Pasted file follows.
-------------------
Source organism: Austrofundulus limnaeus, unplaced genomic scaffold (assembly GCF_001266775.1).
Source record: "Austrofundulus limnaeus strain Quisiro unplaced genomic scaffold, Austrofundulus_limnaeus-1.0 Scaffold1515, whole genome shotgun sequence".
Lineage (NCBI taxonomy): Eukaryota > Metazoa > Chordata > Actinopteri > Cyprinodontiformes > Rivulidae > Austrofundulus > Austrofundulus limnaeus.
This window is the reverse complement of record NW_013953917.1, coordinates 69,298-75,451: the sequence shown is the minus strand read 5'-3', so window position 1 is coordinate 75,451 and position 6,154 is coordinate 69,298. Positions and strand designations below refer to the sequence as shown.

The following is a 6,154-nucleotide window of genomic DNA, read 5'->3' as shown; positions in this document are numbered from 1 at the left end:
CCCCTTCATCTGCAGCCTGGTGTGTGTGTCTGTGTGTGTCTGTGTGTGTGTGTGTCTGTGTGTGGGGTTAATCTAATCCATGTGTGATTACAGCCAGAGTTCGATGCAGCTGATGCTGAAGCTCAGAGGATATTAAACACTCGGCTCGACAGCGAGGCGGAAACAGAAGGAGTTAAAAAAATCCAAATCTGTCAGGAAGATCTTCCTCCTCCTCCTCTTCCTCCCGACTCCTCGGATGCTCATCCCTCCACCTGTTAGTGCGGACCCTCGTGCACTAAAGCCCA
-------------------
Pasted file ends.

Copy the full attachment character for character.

Source organism: Austrofundulus limnaeus, unplaced genomic scaffold (assembly GCF_001266775.1).
Source record: "Austrofundulus limnaeus strain Quisiro unplaced genomic scaffold, Austrofundulus_limnaeus-1.0 Scaffold1515, whole genome shotgun sequence".
Lineage (NCBI taxonomy): Eukaryota > Metazoa > Chordata > Actinopteri > Cyprinodontiformes > Rivulidae > Austrofundulus > Austrofundulus limnaeus.
This window is the reverse complement of record NW_013953917.1, coordinates 69,298-75,451: the sequence shown is the minus strand read 5'-3', so window position 1 is coordinate 75,451 and position 6,154 is coordinate 69,298. Positions and strand designations below refer to the sequence as shown.

The following is a 6,154-nucleotide window of genomic DNA, read 5'->3' as shown; positions in this document are numbered from 1 at the left end:
CCCCTTCATCTGCAGCCTGGTGTGTGTGTCTGTGTGTGTCTGTGTGTGTGTGTGTCTGTGTGTGGGGTTAATCTAATCCATGTGTGATTACAGCCAGAGTTCGATGCAGCTGATGCTGAAGCTCAGAGGATATTAAACACTCGGCTCGACAGCGAGGCGGAAACAGAAGGAGTTAAAAAAATCCAAATCTGTCAGGAAGATCTTCCTCCTCCTCCTCTTCCTCCCGACTCCTCGGATGCTCATCCCTCCACCTGTTAGTGCGGACCCTCGTGCACTAAAGCCCA